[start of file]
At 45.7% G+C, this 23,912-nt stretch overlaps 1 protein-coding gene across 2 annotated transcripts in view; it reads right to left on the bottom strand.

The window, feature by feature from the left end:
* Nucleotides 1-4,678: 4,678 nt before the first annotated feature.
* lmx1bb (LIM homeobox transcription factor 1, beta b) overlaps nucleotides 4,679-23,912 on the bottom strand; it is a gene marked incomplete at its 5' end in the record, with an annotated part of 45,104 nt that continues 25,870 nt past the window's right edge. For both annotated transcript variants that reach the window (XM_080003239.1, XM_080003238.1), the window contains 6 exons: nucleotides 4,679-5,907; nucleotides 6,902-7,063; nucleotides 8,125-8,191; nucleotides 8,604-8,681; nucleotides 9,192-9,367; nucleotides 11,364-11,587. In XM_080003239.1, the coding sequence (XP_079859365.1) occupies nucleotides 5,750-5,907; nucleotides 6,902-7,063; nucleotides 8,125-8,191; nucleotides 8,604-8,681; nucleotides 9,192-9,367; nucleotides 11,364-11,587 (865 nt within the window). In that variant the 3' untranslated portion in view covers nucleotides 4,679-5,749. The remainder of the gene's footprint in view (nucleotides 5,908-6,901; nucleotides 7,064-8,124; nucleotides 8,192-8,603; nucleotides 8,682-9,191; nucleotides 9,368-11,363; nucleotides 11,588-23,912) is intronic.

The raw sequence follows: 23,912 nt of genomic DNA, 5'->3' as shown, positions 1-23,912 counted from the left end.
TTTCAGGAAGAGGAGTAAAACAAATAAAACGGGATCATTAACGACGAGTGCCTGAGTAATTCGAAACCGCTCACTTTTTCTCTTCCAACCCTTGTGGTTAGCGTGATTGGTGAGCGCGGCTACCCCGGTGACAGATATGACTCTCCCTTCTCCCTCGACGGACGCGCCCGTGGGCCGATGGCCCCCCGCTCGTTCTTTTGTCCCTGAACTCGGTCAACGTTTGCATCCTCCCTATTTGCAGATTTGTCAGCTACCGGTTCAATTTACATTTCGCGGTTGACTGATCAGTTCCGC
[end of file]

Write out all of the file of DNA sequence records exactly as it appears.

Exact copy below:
At 45.7% G+C, this 23,912-nt stretch overlaps 1 protein-coding gene across 2 annotated transcripts in view; it reads right to left on the bottom strand.

The window, feature by feature from the left end:
* Nucleotides 1-4,678: 4,678 nt before the first annotated feature.
* lmx1bb (LIM homeobox transcription factor 1, beta b) overlaps nucleotides 4,679-23,912 on the bottom strand; it is a gene marked incomplete at its 5' end in the record, with an annotated part of 45,104 nt that continues 25,870 nt past the window's right edge. For both annotated transcript variants that reach the window (XM_080003239.1, XM_080003238.1), the window contains 6 exons: nucleotides 4,679-5,907; nucleotides 6,902-7,063; nucleotides 8,125-8,191; nucleotides 8,604-8,681; nucleotides 9,192-9,367; nucleotides 11,364-11,587. In XM_080003239.1, the coding sequence (XP_079859365.1) occupies nucleotides 5,750-5,907; nucleotides 6,902-7,063; nucleotides 8,125-8,191; nucleotides 8,604-8,681; nucleotides 9,192-9,367; nucleotides 11,364-11,587 (865 nt within the window). In that variant the 3' untranslated portion in view covers nucleotides 4,679-5,749. The remainder of the gene's footprint in view (nucleotides 5,908-6,901; nucleotides 7,064-8,124; nucleotides 8,192-8,603; nucleotides 8,682-9,191; nucleotides 9,368-11,363; nucleotides 11,588-23,912) is intronic.

The raw sequence follows: 23,912 nt of genomic DNA, 5'->3' as shown, positions 1-23,912 counted from the left end.
TTTCAGGAAGAGGAGTAAAACAAATAAAACGGGATCATTAACGACGAGTGCCTGAGTAATTCGAAACCGCTCACTTTTTCTCTTCCAACCCTTGTGGTTAGCGTGATTGGTGAGCGCGGCTACCCCGGTGACAGATATGACTCTCCCTTCTCCCTCGACGGACGCGCCCGTGGGCCGATGGCCCCCCGCTCGTTCTTTTGTCCCTGAACTCGGTCAACGTTTGCATCCTCCCTATTTGCAGATTTGTCAGCTACCGGTTCAATTTACATTTCGCGGTTGACTGATCAGTTCCGC